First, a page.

Following my last post, I’d like to address the provenance and fate of two websites, and what that means for contemporary politics: publicmarkup.org and whorunsgov.com. Public Markup is a site that lets readers read and comment on bills proposed and under consideration in Congrees. Who Runs (Gov) is new site by the Washington Post that offers profiles of the new administration’s officials, a kind of “Who’s Who” of the Obama administration and the lobbyists and think tank fellows who make things happen at the federal level. Where the Public Markup lets us talk to each other and offer each other our reasons and concerns, Who Runs (Gov) profiles those who will in fact govern us, as we sit back passively hoping they’ll decide correctly and in our varied and often conflicting interests. Public Markup is a little used, unpopular site with no fanfare; Who Runs (Gov) was rolled out a few days ago with banner ads and a major marketing push, and it promises to be a very popular new political blog, because it turns politics into a kind of reality television or gossip magazine where we discuss haircuts and pedigree rather than accountability and policy. This is a disappointing indicator of the next four years.
One of the things that troubles me about the out-of-the-gate moves of our new President has to do with the difference between participatory electioneering and participatory governance. Even the most cynical of political theorists note the necessity of energizing the citizenry during elections. I’m thinking here especially of Joseph Schumpeter and Anthony Downs, who treat elections as voting markets and politics as a specialized case of rational self-interested homo economicus to be cynically modeled. In this sense, parties use branding to sell themselves and their candidates, and a funny name that seems like a disadvantage can always be an asset if you find the right logo, slogan, or jingle. Though the Obama campaign was very inclusive, this can be interpreted either as the result of progressive politial commitments or as an attempt to build the kind of customer loyality that is lately in vogue amongst advertising executives, indistinguishable from niche marketing and identity-consumption. In this light, Obama’s campaign looked a little like an Apple campaign or the kind of lifestyle branding you see with Volkswagon.
Yet at various points during the campaign and even before, in his books, Obama suggested that he wanted to see the energy and involvement of campaigns carried forward into the rest of political life. There are two ways to do that: first, civic engagement at the community level, such as volunteerism programs and an increased emphasis on service work and service learning. Second, deliberative opportunities for more direct engagement with policy-making. Many people, including Philip Pettit and myself, would like to see more deliberative opportunities for citizens during the day-to-day governing of the country. Otherwise, our role as public citizens comes only once every two or four years.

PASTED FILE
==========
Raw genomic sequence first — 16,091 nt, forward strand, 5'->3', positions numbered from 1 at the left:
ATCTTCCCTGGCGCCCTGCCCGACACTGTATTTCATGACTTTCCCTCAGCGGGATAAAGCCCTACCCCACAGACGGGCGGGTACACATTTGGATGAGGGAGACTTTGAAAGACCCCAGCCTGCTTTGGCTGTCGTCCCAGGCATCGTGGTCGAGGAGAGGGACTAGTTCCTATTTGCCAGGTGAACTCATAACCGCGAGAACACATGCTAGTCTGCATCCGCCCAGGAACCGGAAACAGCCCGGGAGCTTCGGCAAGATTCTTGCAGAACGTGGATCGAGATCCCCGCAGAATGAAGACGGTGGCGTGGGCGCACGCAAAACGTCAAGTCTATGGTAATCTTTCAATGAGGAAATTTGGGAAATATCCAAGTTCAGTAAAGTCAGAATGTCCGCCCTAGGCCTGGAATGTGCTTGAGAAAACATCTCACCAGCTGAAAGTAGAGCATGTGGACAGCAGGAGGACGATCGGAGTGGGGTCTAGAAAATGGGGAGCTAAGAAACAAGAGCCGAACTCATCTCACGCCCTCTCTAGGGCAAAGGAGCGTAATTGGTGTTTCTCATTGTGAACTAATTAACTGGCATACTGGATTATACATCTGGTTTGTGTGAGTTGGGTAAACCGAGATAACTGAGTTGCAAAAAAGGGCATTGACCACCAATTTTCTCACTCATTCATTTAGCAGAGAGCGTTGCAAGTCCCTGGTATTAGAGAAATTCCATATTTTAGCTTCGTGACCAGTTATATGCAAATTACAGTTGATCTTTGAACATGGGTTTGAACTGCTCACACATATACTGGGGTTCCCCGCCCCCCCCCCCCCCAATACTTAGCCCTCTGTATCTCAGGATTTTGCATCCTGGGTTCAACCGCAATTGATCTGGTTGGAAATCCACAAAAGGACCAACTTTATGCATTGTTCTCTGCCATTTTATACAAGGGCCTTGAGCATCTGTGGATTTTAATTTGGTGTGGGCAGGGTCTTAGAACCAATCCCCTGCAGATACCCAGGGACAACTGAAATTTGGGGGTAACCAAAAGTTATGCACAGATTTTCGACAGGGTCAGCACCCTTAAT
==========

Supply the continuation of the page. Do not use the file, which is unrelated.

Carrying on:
The conversation in the comments to my last entry has been great: I’m lucky to have such intelligent and thoughtful readers adding their voices to the blog. However, we’ve been talking in terms of libertarian v. communitarian political theory, playing out the old Rawls v. Nozick debate regarding equality v. liberty. I think we need to adopt the third way which is also older than both: the civic republicanism that emphasizes fraternity (and sorority!), praising public life, taming the prince, empowering the the middle class, and designing institutions that enable regular accountability. That’s the political theory Madison and Hamilton inaugurated in the Federalist Papers, borrowed from Montesquieu, Machiavelli, and the old stand-by: Aristotle.
I believe President Obama has some real affinities for this style of political thinking and acting, but he’s busy trying to solve a lot of problems and the media-saturated, celebrity-obsessed, passively-consumed, administratively-governed world we inhabit has been molded to make power redistribution difficult. Moreover, this is the one job that he can’t possibly do himself, for to single-handedly modify our political institutions to make them more participatory is a performative contradiction. That’s also why I think it will be soon be time (if it’s not already too late) to move from celebration to action and critique.